OMB requires agencies to establish “internal controls and management practices for the publishing of high-quality, authoritative information the public can rely on.” This applies to both the content itself and the technological infrastructure (i.e. content management systems, or CMS) used to manage and publish it.
Agencies will need to develop a content strategy that drives both new content and review of existing content. Subject matter experts (SMEs) should be employed to review, edit and screen content for removal – like duplicate content or outdated content.
“At a minimum, any web content that is not actively maintained should be reviewed no less than once every three years from initial publication or date of the last review to determine if there are opportunities to consolidate or remove outdated content,” the memo says.
It also encourages agencies to include “markers that provide transparency and build trust with users.” Examples of this are indicating when a page was last updated, when it will be reviewed next and which person or office is the approving authority.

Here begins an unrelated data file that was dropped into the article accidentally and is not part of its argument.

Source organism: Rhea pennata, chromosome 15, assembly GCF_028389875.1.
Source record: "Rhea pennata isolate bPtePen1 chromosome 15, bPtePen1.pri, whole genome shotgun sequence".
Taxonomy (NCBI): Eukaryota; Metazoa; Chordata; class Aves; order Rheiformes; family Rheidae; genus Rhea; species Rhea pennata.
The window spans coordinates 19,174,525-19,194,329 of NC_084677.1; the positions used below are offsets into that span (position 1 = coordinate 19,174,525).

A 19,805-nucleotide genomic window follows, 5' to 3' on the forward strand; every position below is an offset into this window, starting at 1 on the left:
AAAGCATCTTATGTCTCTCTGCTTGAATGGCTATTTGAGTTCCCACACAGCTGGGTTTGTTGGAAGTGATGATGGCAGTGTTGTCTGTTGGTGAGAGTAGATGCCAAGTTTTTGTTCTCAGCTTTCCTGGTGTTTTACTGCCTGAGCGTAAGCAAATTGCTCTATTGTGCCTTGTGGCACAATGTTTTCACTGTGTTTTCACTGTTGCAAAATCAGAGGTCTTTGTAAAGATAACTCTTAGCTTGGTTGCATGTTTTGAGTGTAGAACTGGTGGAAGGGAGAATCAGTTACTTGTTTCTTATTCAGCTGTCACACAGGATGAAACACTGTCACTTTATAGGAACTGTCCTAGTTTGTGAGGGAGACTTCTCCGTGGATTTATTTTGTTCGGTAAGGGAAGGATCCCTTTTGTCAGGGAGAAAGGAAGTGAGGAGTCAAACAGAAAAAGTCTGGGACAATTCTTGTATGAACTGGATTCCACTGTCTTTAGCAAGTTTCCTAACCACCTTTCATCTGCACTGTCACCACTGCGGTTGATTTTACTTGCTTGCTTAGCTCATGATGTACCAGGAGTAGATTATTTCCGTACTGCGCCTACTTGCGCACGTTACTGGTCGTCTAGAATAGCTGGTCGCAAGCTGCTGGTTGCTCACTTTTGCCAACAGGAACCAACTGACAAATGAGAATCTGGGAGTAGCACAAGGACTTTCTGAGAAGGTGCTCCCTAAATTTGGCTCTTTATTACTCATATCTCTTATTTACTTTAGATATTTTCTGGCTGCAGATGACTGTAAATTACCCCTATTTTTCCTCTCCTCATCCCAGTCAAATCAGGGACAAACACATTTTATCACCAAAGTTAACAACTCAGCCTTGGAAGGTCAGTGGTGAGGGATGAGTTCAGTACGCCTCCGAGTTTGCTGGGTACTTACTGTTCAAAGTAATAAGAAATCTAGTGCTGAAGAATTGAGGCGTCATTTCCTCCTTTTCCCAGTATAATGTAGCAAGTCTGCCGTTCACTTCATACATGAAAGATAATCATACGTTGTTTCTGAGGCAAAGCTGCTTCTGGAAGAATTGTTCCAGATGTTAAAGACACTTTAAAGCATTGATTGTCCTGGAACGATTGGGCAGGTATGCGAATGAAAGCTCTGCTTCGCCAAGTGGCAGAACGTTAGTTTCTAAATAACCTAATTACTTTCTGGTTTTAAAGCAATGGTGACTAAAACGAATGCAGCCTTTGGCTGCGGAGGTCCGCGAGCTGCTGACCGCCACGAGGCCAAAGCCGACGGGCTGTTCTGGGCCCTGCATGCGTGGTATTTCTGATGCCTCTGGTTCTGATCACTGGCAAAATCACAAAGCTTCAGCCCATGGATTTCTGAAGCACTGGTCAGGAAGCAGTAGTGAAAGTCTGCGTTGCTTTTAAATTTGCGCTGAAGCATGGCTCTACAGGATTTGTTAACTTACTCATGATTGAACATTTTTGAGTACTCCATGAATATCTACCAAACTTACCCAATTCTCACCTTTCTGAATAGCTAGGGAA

Analyze, measure and improve
The new guidance also reinforces the need for testing and feedback on several occasions throughout the document. Part of the feedback mechanism is to implement web analytics “to better understand user behavior for the purpose of improving public-facing websites and digital services.”
Importantly, web analytics also come with a caveat: “Agencies should establish processes to get qualitative feedback from actual users and not rely solely on web analytics data or the perspectives of frontline agency staff.
Building greater trust in government
Martorana wrapped up her announcement, in part, by emphasizing the impact on trust. The DX guidance will “ensure every interaction between our government and the public, whether it involves filing taxes, applying for a small business loan, or renewing a passport, delivers value, service, and efficiency.”
She continued, “When we do that well, we build greater trust in government.”
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Intelliworx provides purpose-built software such as workflow, application management, financial disclosure, and automated digital forms to more than 30 federal government agencies. The company is a certified veteran-owned small business and is FedRAMP-authorized.
See it for yourself! Contact us for a no-obligation demo.